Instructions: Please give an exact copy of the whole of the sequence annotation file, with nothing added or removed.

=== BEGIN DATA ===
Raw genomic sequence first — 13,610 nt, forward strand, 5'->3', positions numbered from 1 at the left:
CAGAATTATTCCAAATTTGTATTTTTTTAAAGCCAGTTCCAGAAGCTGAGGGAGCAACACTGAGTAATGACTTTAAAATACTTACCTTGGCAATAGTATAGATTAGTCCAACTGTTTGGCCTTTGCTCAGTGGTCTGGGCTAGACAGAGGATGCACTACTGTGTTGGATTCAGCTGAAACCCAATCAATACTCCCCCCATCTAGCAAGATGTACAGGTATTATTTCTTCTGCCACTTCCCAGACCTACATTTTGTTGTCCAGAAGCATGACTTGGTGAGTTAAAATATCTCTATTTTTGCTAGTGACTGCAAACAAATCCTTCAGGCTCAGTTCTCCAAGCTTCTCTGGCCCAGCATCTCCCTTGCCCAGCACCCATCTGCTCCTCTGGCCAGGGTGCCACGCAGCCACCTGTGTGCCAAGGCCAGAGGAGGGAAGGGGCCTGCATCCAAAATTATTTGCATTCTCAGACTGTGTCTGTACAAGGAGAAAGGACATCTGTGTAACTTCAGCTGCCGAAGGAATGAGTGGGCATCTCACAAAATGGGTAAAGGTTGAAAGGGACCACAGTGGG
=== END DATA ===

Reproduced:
Raw genomic sequence first — 13,610 nt, forward strand, 5'->3', positions numbered from 1 at the left:
CAGAATTATTCCAAATTTGTATTTTTTTAAAGCCAGTTCCAGAAGCTGAGGGAGCAACACTGAGTAATGACTTTAAAATACTTACCTTGGCAATAGTATAGATTAGTCCAACTGTTTGGCCTTTGCTCAGTGGTCTGGGCTAGACAGAGGATGCACTACTGTGTTGGATTCAGCTGAAACCCAATCAATACTCCCCCCATCTAGCAAGATGTACAGGTATTATTTCTTCTGCCACTTCCCAGACCTACATTTTGTTGTCCAGAAGCATGACTTGGTGAGTTAAAATATCTCTATTTTTGCTAGTGACTGCAAACAAATCCTTCAGGCTCAGTTCTCCAAGCTTCTCTGGCCCAGCATCTCCCTTGCCCAGCACCCATCTGCTCCTCTGGCCAGGGTGCCACGCAGCCACCTGTGTGCCAAGGCCAGAGGAGGGAAGGGGCCTGCATCCAAAATTATTTGCATTCTCAGACTGTGTCTGTACAAGGAGAAAGGACATCTGTGTAACTTCAGCTGCCGAAGGAATGAGTGGGCATCTCACAAAATGGGTAAAGGTTGAAAGGGACCACAGTGGG